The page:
• Visions. Sketches and stories. Friedrich, Leipzig 1893.
    (In it the stories Die Kirche von Zinsblech , Das Wirtshaus zur Dreifaltigkeit , A Criminal Sex , The Operated Jew , The Golden Rain , A Scandalous Case , The Corset Fritz , Indian Thoughts , A Negro Story and A Chapter from Pastoral Medicine )
  • The pilgrimage to Andechs. First published in The Viewer: a monthly for art, literature and criticism. Hamburg, Publishing House of the Spectators, 2nd year (1894), No. 23 (from December 1, 1894); No. 25 (from December 15, 1894) payer.de
  • The holy prosecutor. A moral comedy in five scenes (based on a given idea). Friedrich, Leipzig 1894.
  • The love council. A heavenly tragedy in five acts. Schabelitz, Zurich 1895. (Actually published in 1894)
    • also in: Hans Prescher (ed.): The love council and other writings. Neuwied / Berlin 1964. (First edition in a larger edition)
  • The German Michel and THE ROMAN POPE. Old and new from the struggle of Teutschtum against Roman-Wälsche outwitting and paternalism in 666 teses and quotations. With an accompanying word by Michael Georg Conrad. Wilhelm Friedrich, Leipzig 1894.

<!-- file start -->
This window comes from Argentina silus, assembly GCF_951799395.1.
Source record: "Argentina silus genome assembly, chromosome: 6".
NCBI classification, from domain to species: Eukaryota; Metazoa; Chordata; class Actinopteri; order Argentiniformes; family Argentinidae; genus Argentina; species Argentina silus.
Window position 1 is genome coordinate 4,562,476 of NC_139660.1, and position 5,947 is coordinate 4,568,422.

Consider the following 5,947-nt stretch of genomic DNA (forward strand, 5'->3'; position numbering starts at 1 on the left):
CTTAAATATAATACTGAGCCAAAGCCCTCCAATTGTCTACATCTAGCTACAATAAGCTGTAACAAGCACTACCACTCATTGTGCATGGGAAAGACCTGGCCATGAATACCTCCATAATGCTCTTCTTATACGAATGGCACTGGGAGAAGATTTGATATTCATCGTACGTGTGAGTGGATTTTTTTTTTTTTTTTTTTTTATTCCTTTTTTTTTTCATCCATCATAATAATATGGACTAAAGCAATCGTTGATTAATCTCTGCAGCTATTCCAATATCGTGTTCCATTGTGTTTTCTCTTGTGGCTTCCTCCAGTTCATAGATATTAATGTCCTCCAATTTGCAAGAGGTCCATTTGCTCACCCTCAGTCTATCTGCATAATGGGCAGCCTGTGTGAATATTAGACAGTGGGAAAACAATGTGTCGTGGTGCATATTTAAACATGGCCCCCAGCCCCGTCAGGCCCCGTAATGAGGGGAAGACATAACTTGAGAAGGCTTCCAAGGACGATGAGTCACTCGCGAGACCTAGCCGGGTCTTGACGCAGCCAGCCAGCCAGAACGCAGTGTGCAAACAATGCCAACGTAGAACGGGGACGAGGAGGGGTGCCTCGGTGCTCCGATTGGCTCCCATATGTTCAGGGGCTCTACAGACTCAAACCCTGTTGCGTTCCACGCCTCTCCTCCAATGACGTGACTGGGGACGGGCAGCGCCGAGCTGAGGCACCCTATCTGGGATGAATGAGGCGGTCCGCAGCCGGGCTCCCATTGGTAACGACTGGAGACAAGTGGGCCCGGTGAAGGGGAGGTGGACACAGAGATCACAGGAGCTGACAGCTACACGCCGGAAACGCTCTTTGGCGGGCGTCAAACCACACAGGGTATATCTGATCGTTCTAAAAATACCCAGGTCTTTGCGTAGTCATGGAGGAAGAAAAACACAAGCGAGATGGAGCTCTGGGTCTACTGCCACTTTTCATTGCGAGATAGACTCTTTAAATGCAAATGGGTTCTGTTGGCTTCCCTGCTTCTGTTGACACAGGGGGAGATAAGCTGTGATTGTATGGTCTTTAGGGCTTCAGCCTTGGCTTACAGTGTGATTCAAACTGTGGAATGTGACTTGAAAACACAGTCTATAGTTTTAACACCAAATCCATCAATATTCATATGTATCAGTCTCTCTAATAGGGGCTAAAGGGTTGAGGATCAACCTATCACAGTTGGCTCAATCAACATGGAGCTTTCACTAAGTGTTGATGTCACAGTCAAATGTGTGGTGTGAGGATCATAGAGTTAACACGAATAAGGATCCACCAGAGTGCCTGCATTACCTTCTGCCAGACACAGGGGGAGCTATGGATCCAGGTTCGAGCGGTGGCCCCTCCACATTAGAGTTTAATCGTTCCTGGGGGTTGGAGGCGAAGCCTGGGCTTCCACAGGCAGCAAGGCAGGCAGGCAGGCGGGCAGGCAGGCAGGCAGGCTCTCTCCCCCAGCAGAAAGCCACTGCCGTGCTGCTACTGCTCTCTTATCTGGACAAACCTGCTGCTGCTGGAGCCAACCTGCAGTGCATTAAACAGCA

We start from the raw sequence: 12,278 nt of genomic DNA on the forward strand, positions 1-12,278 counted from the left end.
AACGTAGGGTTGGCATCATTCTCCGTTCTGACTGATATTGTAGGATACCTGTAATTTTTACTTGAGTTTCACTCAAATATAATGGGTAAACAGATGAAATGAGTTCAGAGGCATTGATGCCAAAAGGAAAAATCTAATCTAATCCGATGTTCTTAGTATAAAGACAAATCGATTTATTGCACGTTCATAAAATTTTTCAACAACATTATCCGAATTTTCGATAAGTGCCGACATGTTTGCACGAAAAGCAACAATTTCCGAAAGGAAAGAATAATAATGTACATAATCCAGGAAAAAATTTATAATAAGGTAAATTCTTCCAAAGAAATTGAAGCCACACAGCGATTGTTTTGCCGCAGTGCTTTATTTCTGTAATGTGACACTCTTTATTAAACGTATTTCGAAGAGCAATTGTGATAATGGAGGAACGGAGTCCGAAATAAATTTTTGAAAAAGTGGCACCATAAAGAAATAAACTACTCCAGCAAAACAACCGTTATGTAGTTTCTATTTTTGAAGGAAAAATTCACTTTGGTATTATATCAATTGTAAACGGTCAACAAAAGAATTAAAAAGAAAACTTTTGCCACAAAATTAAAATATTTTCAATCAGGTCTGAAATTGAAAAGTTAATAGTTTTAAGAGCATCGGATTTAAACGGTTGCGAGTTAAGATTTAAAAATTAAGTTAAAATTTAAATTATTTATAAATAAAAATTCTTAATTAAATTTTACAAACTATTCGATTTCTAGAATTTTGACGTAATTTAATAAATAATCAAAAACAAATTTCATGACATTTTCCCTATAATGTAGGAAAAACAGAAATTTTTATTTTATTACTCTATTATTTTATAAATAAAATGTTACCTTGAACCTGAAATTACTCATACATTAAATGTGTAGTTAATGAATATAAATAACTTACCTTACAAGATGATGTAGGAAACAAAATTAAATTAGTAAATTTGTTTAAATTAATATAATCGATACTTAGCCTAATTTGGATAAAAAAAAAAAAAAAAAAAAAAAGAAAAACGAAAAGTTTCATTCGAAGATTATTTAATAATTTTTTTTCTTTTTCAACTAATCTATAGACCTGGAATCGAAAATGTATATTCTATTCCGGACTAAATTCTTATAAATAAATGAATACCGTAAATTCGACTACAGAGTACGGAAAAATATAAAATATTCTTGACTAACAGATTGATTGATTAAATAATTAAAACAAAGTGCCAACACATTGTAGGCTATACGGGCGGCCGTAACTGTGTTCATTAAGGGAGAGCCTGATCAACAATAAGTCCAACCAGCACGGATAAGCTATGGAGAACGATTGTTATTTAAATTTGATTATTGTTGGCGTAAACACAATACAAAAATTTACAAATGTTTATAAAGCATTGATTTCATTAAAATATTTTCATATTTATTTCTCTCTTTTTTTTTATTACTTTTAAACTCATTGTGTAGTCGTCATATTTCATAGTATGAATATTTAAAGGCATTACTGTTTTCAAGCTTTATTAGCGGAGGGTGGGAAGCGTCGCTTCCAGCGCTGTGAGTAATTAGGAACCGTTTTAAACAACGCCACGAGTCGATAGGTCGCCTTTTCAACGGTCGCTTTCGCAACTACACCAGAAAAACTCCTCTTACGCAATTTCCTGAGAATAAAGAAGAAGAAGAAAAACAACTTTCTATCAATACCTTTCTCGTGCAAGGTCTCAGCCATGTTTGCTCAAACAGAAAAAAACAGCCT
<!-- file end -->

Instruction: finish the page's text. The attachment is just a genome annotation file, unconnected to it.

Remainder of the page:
• Illusionism and the salvation of personality. Sketch of a worldview. Friedrich, Leipzig 1895.
  • My defense in the matter of "The Love Council". In addition to the expert report by Dr. MG Conrad and the judgment of the k. District Court Munich I. Schabelitz, Zurich 1895.
  • Bayreuth and homosexuality. One consideration. In: Society. Volume 11, 1st quarter 1895.
  • The human brain. In: The Scourge. Volume 1, (Supplement to No. 17 of May 25) 1895.
  • The yellow toad. OO (special print, 1896).
  • Good guy. Tragic scene in 1 act. Höher, Munich 1896 (= Messthaler's collection of modern dramas. Volume 2).
  • Farewell to Munich. A handshake. Schabelitz, Zurich 1897 (written during imprisonment in Amberg).
  • Dialogues in the spirit of Hutten. About the Germans. About the invisible. About the city of Munich. About the Trinity. A love dialogue. In: Zurich Discussions. Zurich 1897.
    • New edition: Dialogues in the spirit of Hutten. With a foreword Panizza or the unity of Germany by Heiner Müller, Panizzajana by Bernd Mattheus and contributions in the spirit of Panizzas by Karl Günther Hufnagel and Peter Erlach. Munich 1979.
  • The Haberfeldtreib in the Bavarian mountains. A moral history study. Fischer, Berlin 1897.
  • Christ in psicho-patological lighting. In: Zurich Discussions. Volume 1, No. 5, 1897/1898, pp. 1-8.
  • The sexual strain on the psyche as a source of artistic inspiration. In: Wiener Rundschau. Volume 1, No. 9, 1897.
  • Nero. Tragedy in five acts. In: Zurich Discussions. Zurich 1898.
  • Psichopatia criminalis. Instructions to psychiatric elucidate and scientifically determine the mental illnesses recognized by the court as necessary. For doctors, laypeople, lawyers, guardians, administrative officials, ministers, etc. In: Zürcher Discussions. Zurich 1898.